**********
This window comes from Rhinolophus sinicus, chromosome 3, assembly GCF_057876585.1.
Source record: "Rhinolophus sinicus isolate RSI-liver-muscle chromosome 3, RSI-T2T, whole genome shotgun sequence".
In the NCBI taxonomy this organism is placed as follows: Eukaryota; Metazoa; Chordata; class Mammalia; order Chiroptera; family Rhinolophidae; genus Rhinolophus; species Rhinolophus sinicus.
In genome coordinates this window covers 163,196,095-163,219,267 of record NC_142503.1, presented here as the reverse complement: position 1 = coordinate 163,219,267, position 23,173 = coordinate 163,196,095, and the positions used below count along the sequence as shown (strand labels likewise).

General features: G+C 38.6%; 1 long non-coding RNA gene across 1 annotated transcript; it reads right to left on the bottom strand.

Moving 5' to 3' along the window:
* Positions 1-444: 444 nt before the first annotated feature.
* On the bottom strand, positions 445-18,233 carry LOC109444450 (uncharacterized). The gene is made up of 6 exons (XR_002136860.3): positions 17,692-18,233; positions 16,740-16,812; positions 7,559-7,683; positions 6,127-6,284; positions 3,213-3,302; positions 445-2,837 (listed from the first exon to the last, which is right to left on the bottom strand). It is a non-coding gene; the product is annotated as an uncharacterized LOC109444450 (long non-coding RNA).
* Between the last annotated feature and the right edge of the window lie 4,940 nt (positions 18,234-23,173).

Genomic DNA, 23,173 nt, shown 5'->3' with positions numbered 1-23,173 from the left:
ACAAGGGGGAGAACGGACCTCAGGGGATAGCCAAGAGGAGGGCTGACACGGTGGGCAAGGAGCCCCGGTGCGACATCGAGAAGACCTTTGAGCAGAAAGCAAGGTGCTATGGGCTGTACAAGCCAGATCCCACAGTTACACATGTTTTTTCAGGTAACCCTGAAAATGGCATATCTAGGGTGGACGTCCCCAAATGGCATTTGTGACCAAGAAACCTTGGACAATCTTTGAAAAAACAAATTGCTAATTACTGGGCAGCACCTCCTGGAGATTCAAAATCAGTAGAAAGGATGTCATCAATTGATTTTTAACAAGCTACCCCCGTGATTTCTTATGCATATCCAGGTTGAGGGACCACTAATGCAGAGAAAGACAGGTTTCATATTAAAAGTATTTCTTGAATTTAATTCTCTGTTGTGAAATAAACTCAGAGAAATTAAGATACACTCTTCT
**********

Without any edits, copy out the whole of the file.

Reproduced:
This window comes from Rhinolophus sinicus, chromosome 3, assembly GCF_057876585.1.
Source record: "Rhinolophus sinicus isolate RSI-liver-muscle chromosome 3, RSI-T2T, whole genome shotgun sequence".
In the NCBI taxonomy this organism is placed as follows: Eukaryota; Metazoa; Chordata; class Mammalia; order Chiroptera; family Rhinolophidae; genus Rhinolophus; species Rhinolophus sinicus.
In genome coordinates this window covers 163,196,095-163,219,267 of record NC_142503.1, presented here as the reverse complement: position 1 = coordinate 163,219,267, position 23,173 = coordinate 163,196,095, and the positions used below count along the sequence as shown (strand labels likewise).

General features: G+C 38.6%; 1 long non-coding RNA gene across 1 annotated transcript; it reads right to left on the bottom strand.

Moving 5' to 3' along the window:
* Positions 1-444: 444 nt before the first annotated feature.
* On the bottom strand, positions 445-18,233 carry LOC109444450 (uncharacterized). The gene is made up of 6 exons (XR_002136860.3): positions 17,692-18,233; positions 16,740-16,812; positions 7,559-7,683; positions 6,127-6,284; positions 3,213-3,302; positions 445-2,837 (listed from the first exon to the last, which is right to left on the bottom strand). It is a non-coding gene; the product is annotated as an uncharacterized LOC109444450 (long non-coding RNA).
* Between the last annotated feature and the right edge of the window lie 4,940 nt (positions 18,234-23,173).

Genomic DNA, 23,173 nt, shown 5'->3' with positions numbered 1-23,173 from the left:
ACAAGGGGGAGAACGGACCTCAGGGGATAGCCAAGAGGAGGGCTGACACGGTGGGCAAGGAGCCCCGGTGCGACATCGAGAAGACCTTTGAGCAGAAAGCAAGGTGCTATGGGCTGTACAAGCCAGATCCCACAGTTACACATGTTTTTTCAGGTAACCCTGAAAATGGCATATCTAGGGTGGACGTCCCCAAATGGCATTTGTGACCAAGAAACCTTGGACAATCTTTGAAAAAACAAATTGCTAATTACTGGGCAGCACCTCCTGGAGATTCAAAATCAGTAGAAAGGATGTCATCAATTGATTTTTAACAAGCTACCCCCGTGATTTCTTATGCATATCCAGGTTGAGGGACCACTAATGCAGAGAAAGACAGGTTTCATATTAAAAGTATTTCTTGAATTTAATTCTCTGTTGTGAAATAAACTCAGAGAAATTAAGATACACTCTTCT